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Department’s letter in response to concerns over rural roads and grass cutting branded ‘diabolical’

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Armagh City, Banbridge and Craigavon Borough Council is to request a special public meeting with officials from the Department for Infrastructure to discuss its response to elected members concerns.

The decision to send this request was taken at the council’s monthly meeting, held on Monday and follows a letter from the DfI’s permanent secretary, Dr Julie Harrison, concerning the gritting of rural roads, maintenance of grass verges and 20mp/h speed limits around schools.

The letter was sent in response to a letter from the council expressing councillors’ disappointment at the Department’s response in relation to these topics.

It claims DfI “values engagement with public representatives and endeavours to facilitate requests for meetings” before suggesting that DfI officials meet with the council chief executive, Roger Wilson and other officials to provide them with information which will allow them to explain the department’s policies to councillors.

Alderman Sydney Anderson said he was of the view this “diabolical” response was an attempt to push councillors concerns “to one side”.

“This is really just an offer to bring our chief executive along and say to him ‘here is our policy, go back and explain it to your members,” said Alderman Anderson.

“I think the response is diabolical, it is not a response at all, it is pushing the issue to one side. I would still like to see that we, as a council, demand a meeting and that councillors who wish to question DfI on these issues are allowed to do so.

“I think we need to tell them how we feel. I am totally disgusted with this response and what they are saying to us as elected members.”

Council’s Deputy Lord Mayor, Councillor Tim McClelland, seconded the proposal to request a public meeting with these officials.

Mr Wilson advised that the council is due to have its annual presentation from DfI in September and asked if members would prefer to deal with this matter then.

Alderman Anderson said he would be keen to press ahead with the special meeting as members are restricted to asking only about the contents of DfI’s report at its yearly presentation.

“When we get these reports, we are tied to what is in the report, they do not wish to take any other questions and no doubt, on the night they would still be at that,” he said.

Sinn Fein Councillor Keith Haughian said he would support Alderman Anderson’s call for a meeting and told the chamber he “shook his in head in disbelief” at the contents of Dr Harrison’s letter.

“I am not sure what other members views are with regards to engagement with, in particular, the southern division, but you have a comment from Dr Julie Harrison saying the department values engagement with public representatives but then goes on to turn down a request for a meeting which is just ridiculous,” he said.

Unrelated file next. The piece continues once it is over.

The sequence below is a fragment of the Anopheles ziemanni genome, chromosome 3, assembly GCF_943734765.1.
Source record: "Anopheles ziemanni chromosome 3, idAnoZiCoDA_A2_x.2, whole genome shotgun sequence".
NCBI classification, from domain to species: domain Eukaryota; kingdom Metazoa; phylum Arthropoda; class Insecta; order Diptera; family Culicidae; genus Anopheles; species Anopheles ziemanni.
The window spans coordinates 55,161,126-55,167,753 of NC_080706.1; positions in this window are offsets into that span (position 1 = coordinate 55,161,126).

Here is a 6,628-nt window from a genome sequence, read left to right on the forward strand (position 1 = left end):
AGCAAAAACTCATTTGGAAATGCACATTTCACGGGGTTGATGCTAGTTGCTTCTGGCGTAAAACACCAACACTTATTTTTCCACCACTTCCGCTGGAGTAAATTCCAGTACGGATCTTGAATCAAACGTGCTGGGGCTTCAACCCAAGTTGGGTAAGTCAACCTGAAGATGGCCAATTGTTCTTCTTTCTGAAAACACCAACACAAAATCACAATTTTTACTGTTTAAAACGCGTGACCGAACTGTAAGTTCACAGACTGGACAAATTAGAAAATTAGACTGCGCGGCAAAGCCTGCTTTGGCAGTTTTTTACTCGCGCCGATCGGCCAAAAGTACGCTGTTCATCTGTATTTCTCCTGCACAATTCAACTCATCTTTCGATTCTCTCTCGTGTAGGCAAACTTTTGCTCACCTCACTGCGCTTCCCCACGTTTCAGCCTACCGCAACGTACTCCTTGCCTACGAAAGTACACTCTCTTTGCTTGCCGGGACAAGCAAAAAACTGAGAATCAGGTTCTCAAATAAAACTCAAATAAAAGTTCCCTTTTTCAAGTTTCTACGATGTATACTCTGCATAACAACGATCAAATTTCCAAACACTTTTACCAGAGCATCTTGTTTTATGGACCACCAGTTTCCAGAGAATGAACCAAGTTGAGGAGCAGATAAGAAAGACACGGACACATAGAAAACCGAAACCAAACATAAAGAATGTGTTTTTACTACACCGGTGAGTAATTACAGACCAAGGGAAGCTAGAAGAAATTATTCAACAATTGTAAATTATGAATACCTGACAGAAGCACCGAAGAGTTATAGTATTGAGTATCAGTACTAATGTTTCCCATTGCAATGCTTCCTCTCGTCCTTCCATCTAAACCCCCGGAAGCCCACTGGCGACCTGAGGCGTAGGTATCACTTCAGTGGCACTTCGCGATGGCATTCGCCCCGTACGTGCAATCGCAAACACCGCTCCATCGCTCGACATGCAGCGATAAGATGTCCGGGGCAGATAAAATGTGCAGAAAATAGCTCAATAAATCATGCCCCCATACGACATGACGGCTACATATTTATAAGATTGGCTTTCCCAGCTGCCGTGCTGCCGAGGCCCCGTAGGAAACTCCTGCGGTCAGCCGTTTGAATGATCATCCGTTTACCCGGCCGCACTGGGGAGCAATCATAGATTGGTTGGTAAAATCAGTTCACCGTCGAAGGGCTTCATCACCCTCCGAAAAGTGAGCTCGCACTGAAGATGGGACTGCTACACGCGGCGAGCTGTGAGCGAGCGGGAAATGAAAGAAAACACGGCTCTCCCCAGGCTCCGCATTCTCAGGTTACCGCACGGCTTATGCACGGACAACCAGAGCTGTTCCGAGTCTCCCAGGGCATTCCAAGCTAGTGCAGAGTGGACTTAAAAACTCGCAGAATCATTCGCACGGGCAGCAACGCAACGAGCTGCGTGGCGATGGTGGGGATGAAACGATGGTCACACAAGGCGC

“I would support calls for meeting to go ahead beyond the September meeting which at times is farcical.

“At the very least we can point out Dr Harrison’s letter is actually factually incorrect, request for meetings go unheeded and this is a prime example of it.”

Describing DfI as a “difficult department”, UUP councillor Sam Nicholson said he was not surprised by the content of the letter and told the chamber he would support calls for an extraordinary meeting but was not confident the department would comply with the request.

His party’s group leader, Alderman Jim Speers said he too would support the calls for an extraordinary meeting noting that in some rural areas footpaths have “nearly disappeared” as they become overgrown with grass.

DUP Alderman Stephen Moutray said he was also in support of the proposal noting that “elected members cannot be sidestepped” on these issues and stressed the need to have the discussion in “an open public forum”.

Alliance Party councillor Peter Lavery said there appeared to be unanimous approval from the chamber on this issue and said DfI’s local senior management team needs to be “held to account”.

“Communication has been an issue and certainly I think it is an issue with the southern area team in particular,” he said.

“There seems to be particular issues that we need resolved and the local DfI senior management team need to understand they need to be held to account and as elected representatives it is our job to hold them to account.”

SDLP group leader Councillor Thomas O’Hanlon urged the council to “get its finger out” in relation to overgrown footpaths as he fears “someone will be killed having to step out onto the road”.

Alderman Anderson said he appreciated the support for his proposal and told the chamber his aim is to “work in cooperation with Road Service” to clean up the borough.

Bringing the debate to a close, the Deputy Lord Mayor said these are “vital issues” and told the chamber a special meeting was required as the response from DfI “is simply not good enough and we are completely unanimous about that”.

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